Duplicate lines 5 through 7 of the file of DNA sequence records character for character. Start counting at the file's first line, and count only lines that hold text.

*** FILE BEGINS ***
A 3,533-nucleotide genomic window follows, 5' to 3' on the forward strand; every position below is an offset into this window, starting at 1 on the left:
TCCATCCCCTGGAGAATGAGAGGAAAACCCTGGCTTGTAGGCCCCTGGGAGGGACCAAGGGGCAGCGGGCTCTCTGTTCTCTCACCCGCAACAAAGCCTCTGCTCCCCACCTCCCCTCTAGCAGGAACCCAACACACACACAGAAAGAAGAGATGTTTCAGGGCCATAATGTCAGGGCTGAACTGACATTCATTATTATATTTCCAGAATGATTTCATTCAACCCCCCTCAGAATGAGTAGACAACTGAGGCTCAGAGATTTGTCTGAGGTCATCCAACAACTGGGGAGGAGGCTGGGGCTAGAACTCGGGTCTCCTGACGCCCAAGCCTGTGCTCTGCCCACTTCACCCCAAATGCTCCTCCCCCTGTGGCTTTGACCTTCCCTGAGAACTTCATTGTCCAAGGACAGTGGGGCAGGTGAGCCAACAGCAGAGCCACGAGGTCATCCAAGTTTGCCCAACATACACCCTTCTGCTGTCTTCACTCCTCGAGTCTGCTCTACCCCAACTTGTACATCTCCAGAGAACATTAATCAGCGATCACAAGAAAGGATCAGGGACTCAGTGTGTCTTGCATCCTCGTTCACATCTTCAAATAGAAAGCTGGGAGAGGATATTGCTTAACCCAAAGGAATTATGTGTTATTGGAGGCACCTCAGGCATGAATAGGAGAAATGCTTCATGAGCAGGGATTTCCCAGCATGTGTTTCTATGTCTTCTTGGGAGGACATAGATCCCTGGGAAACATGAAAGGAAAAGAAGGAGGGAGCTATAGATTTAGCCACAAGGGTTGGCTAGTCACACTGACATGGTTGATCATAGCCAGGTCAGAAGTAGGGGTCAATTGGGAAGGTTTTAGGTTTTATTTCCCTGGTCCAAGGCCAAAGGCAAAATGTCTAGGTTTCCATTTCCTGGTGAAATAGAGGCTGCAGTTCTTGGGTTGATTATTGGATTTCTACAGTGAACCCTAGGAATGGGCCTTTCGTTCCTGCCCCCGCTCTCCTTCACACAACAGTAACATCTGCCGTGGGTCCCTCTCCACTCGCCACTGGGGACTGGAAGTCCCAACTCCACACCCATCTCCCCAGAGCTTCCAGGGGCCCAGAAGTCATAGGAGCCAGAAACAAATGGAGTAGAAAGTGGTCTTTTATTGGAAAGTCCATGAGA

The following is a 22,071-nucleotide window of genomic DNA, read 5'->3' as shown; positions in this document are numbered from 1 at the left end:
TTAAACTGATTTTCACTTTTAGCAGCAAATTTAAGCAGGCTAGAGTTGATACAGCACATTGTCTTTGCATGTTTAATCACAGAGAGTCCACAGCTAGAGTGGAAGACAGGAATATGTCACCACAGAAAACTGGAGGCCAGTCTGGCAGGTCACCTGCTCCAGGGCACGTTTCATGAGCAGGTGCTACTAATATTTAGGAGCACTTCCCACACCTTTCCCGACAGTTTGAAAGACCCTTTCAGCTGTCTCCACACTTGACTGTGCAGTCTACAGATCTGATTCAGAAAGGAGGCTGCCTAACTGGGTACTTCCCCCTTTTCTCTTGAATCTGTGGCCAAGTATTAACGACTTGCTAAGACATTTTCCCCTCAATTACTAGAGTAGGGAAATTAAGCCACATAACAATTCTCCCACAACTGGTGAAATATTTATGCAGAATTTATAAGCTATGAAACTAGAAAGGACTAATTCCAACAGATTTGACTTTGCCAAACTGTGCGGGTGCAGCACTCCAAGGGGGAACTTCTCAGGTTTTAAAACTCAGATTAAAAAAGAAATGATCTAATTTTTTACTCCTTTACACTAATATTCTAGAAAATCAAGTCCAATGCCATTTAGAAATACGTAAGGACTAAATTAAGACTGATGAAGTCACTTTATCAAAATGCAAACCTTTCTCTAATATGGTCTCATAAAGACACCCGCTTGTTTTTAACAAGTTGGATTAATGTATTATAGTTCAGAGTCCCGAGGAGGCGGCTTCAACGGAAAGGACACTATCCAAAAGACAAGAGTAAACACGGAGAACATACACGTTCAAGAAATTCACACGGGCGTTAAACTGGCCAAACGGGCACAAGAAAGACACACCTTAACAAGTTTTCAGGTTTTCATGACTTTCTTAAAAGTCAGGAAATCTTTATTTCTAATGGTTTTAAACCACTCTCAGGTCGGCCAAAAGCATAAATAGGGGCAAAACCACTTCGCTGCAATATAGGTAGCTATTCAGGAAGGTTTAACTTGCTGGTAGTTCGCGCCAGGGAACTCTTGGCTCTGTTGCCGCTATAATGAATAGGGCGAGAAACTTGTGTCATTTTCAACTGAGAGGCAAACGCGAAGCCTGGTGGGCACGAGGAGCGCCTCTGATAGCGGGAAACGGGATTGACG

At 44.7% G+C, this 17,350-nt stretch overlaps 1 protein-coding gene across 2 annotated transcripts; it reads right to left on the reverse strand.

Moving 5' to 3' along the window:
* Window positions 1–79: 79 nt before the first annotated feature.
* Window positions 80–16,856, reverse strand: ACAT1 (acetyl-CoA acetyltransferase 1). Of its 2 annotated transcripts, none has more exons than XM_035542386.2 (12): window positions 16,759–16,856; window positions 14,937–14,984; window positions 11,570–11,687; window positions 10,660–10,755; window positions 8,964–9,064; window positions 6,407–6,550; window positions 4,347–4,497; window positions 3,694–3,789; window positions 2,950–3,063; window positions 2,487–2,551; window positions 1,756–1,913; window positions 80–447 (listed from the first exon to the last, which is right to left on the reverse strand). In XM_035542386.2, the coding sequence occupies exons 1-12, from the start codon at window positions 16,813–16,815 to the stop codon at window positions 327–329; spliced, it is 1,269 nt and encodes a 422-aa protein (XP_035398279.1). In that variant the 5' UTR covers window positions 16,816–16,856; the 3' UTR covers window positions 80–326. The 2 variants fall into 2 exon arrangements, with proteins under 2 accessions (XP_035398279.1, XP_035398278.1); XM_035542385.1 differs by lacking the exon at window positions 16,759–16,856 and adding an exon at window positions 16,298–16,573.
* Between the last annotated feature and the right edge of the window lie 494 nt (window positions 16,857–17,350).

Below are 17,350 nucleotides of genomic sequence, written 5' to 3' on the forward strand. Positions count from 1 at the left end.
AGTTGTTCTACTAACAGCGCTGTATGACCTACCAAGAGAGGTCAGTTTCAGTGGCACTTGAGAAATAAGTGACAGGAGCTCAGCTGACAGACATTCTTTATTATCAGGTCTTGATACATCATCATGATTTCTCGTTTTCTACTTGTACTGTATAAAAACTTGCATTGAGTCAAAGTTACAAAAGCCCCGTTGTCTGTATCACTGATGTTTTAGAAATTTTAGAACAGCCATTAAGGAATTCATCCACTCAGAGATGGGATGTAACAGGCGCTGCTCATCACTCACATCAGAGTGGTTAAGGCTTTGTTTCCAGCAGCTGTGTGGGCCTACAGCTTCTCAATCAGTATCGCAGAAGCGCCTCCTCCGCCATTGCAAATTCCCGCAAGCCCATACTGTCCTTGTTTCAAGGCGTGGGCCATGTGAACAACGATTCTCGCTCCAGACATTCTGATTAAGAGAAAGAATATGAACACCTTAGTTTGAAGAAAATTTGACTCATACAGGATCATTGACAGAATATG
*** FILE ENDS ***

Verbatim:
At 44.7% G+C, this 17,350-nt stretch overlaps 1 protein-coding gene across 2 annotated transcripts; it reads right to left on the reverse strand.

Moving 5' to 3' along the window:
* Window positions 1–79: 79 nt before the first annotated feature.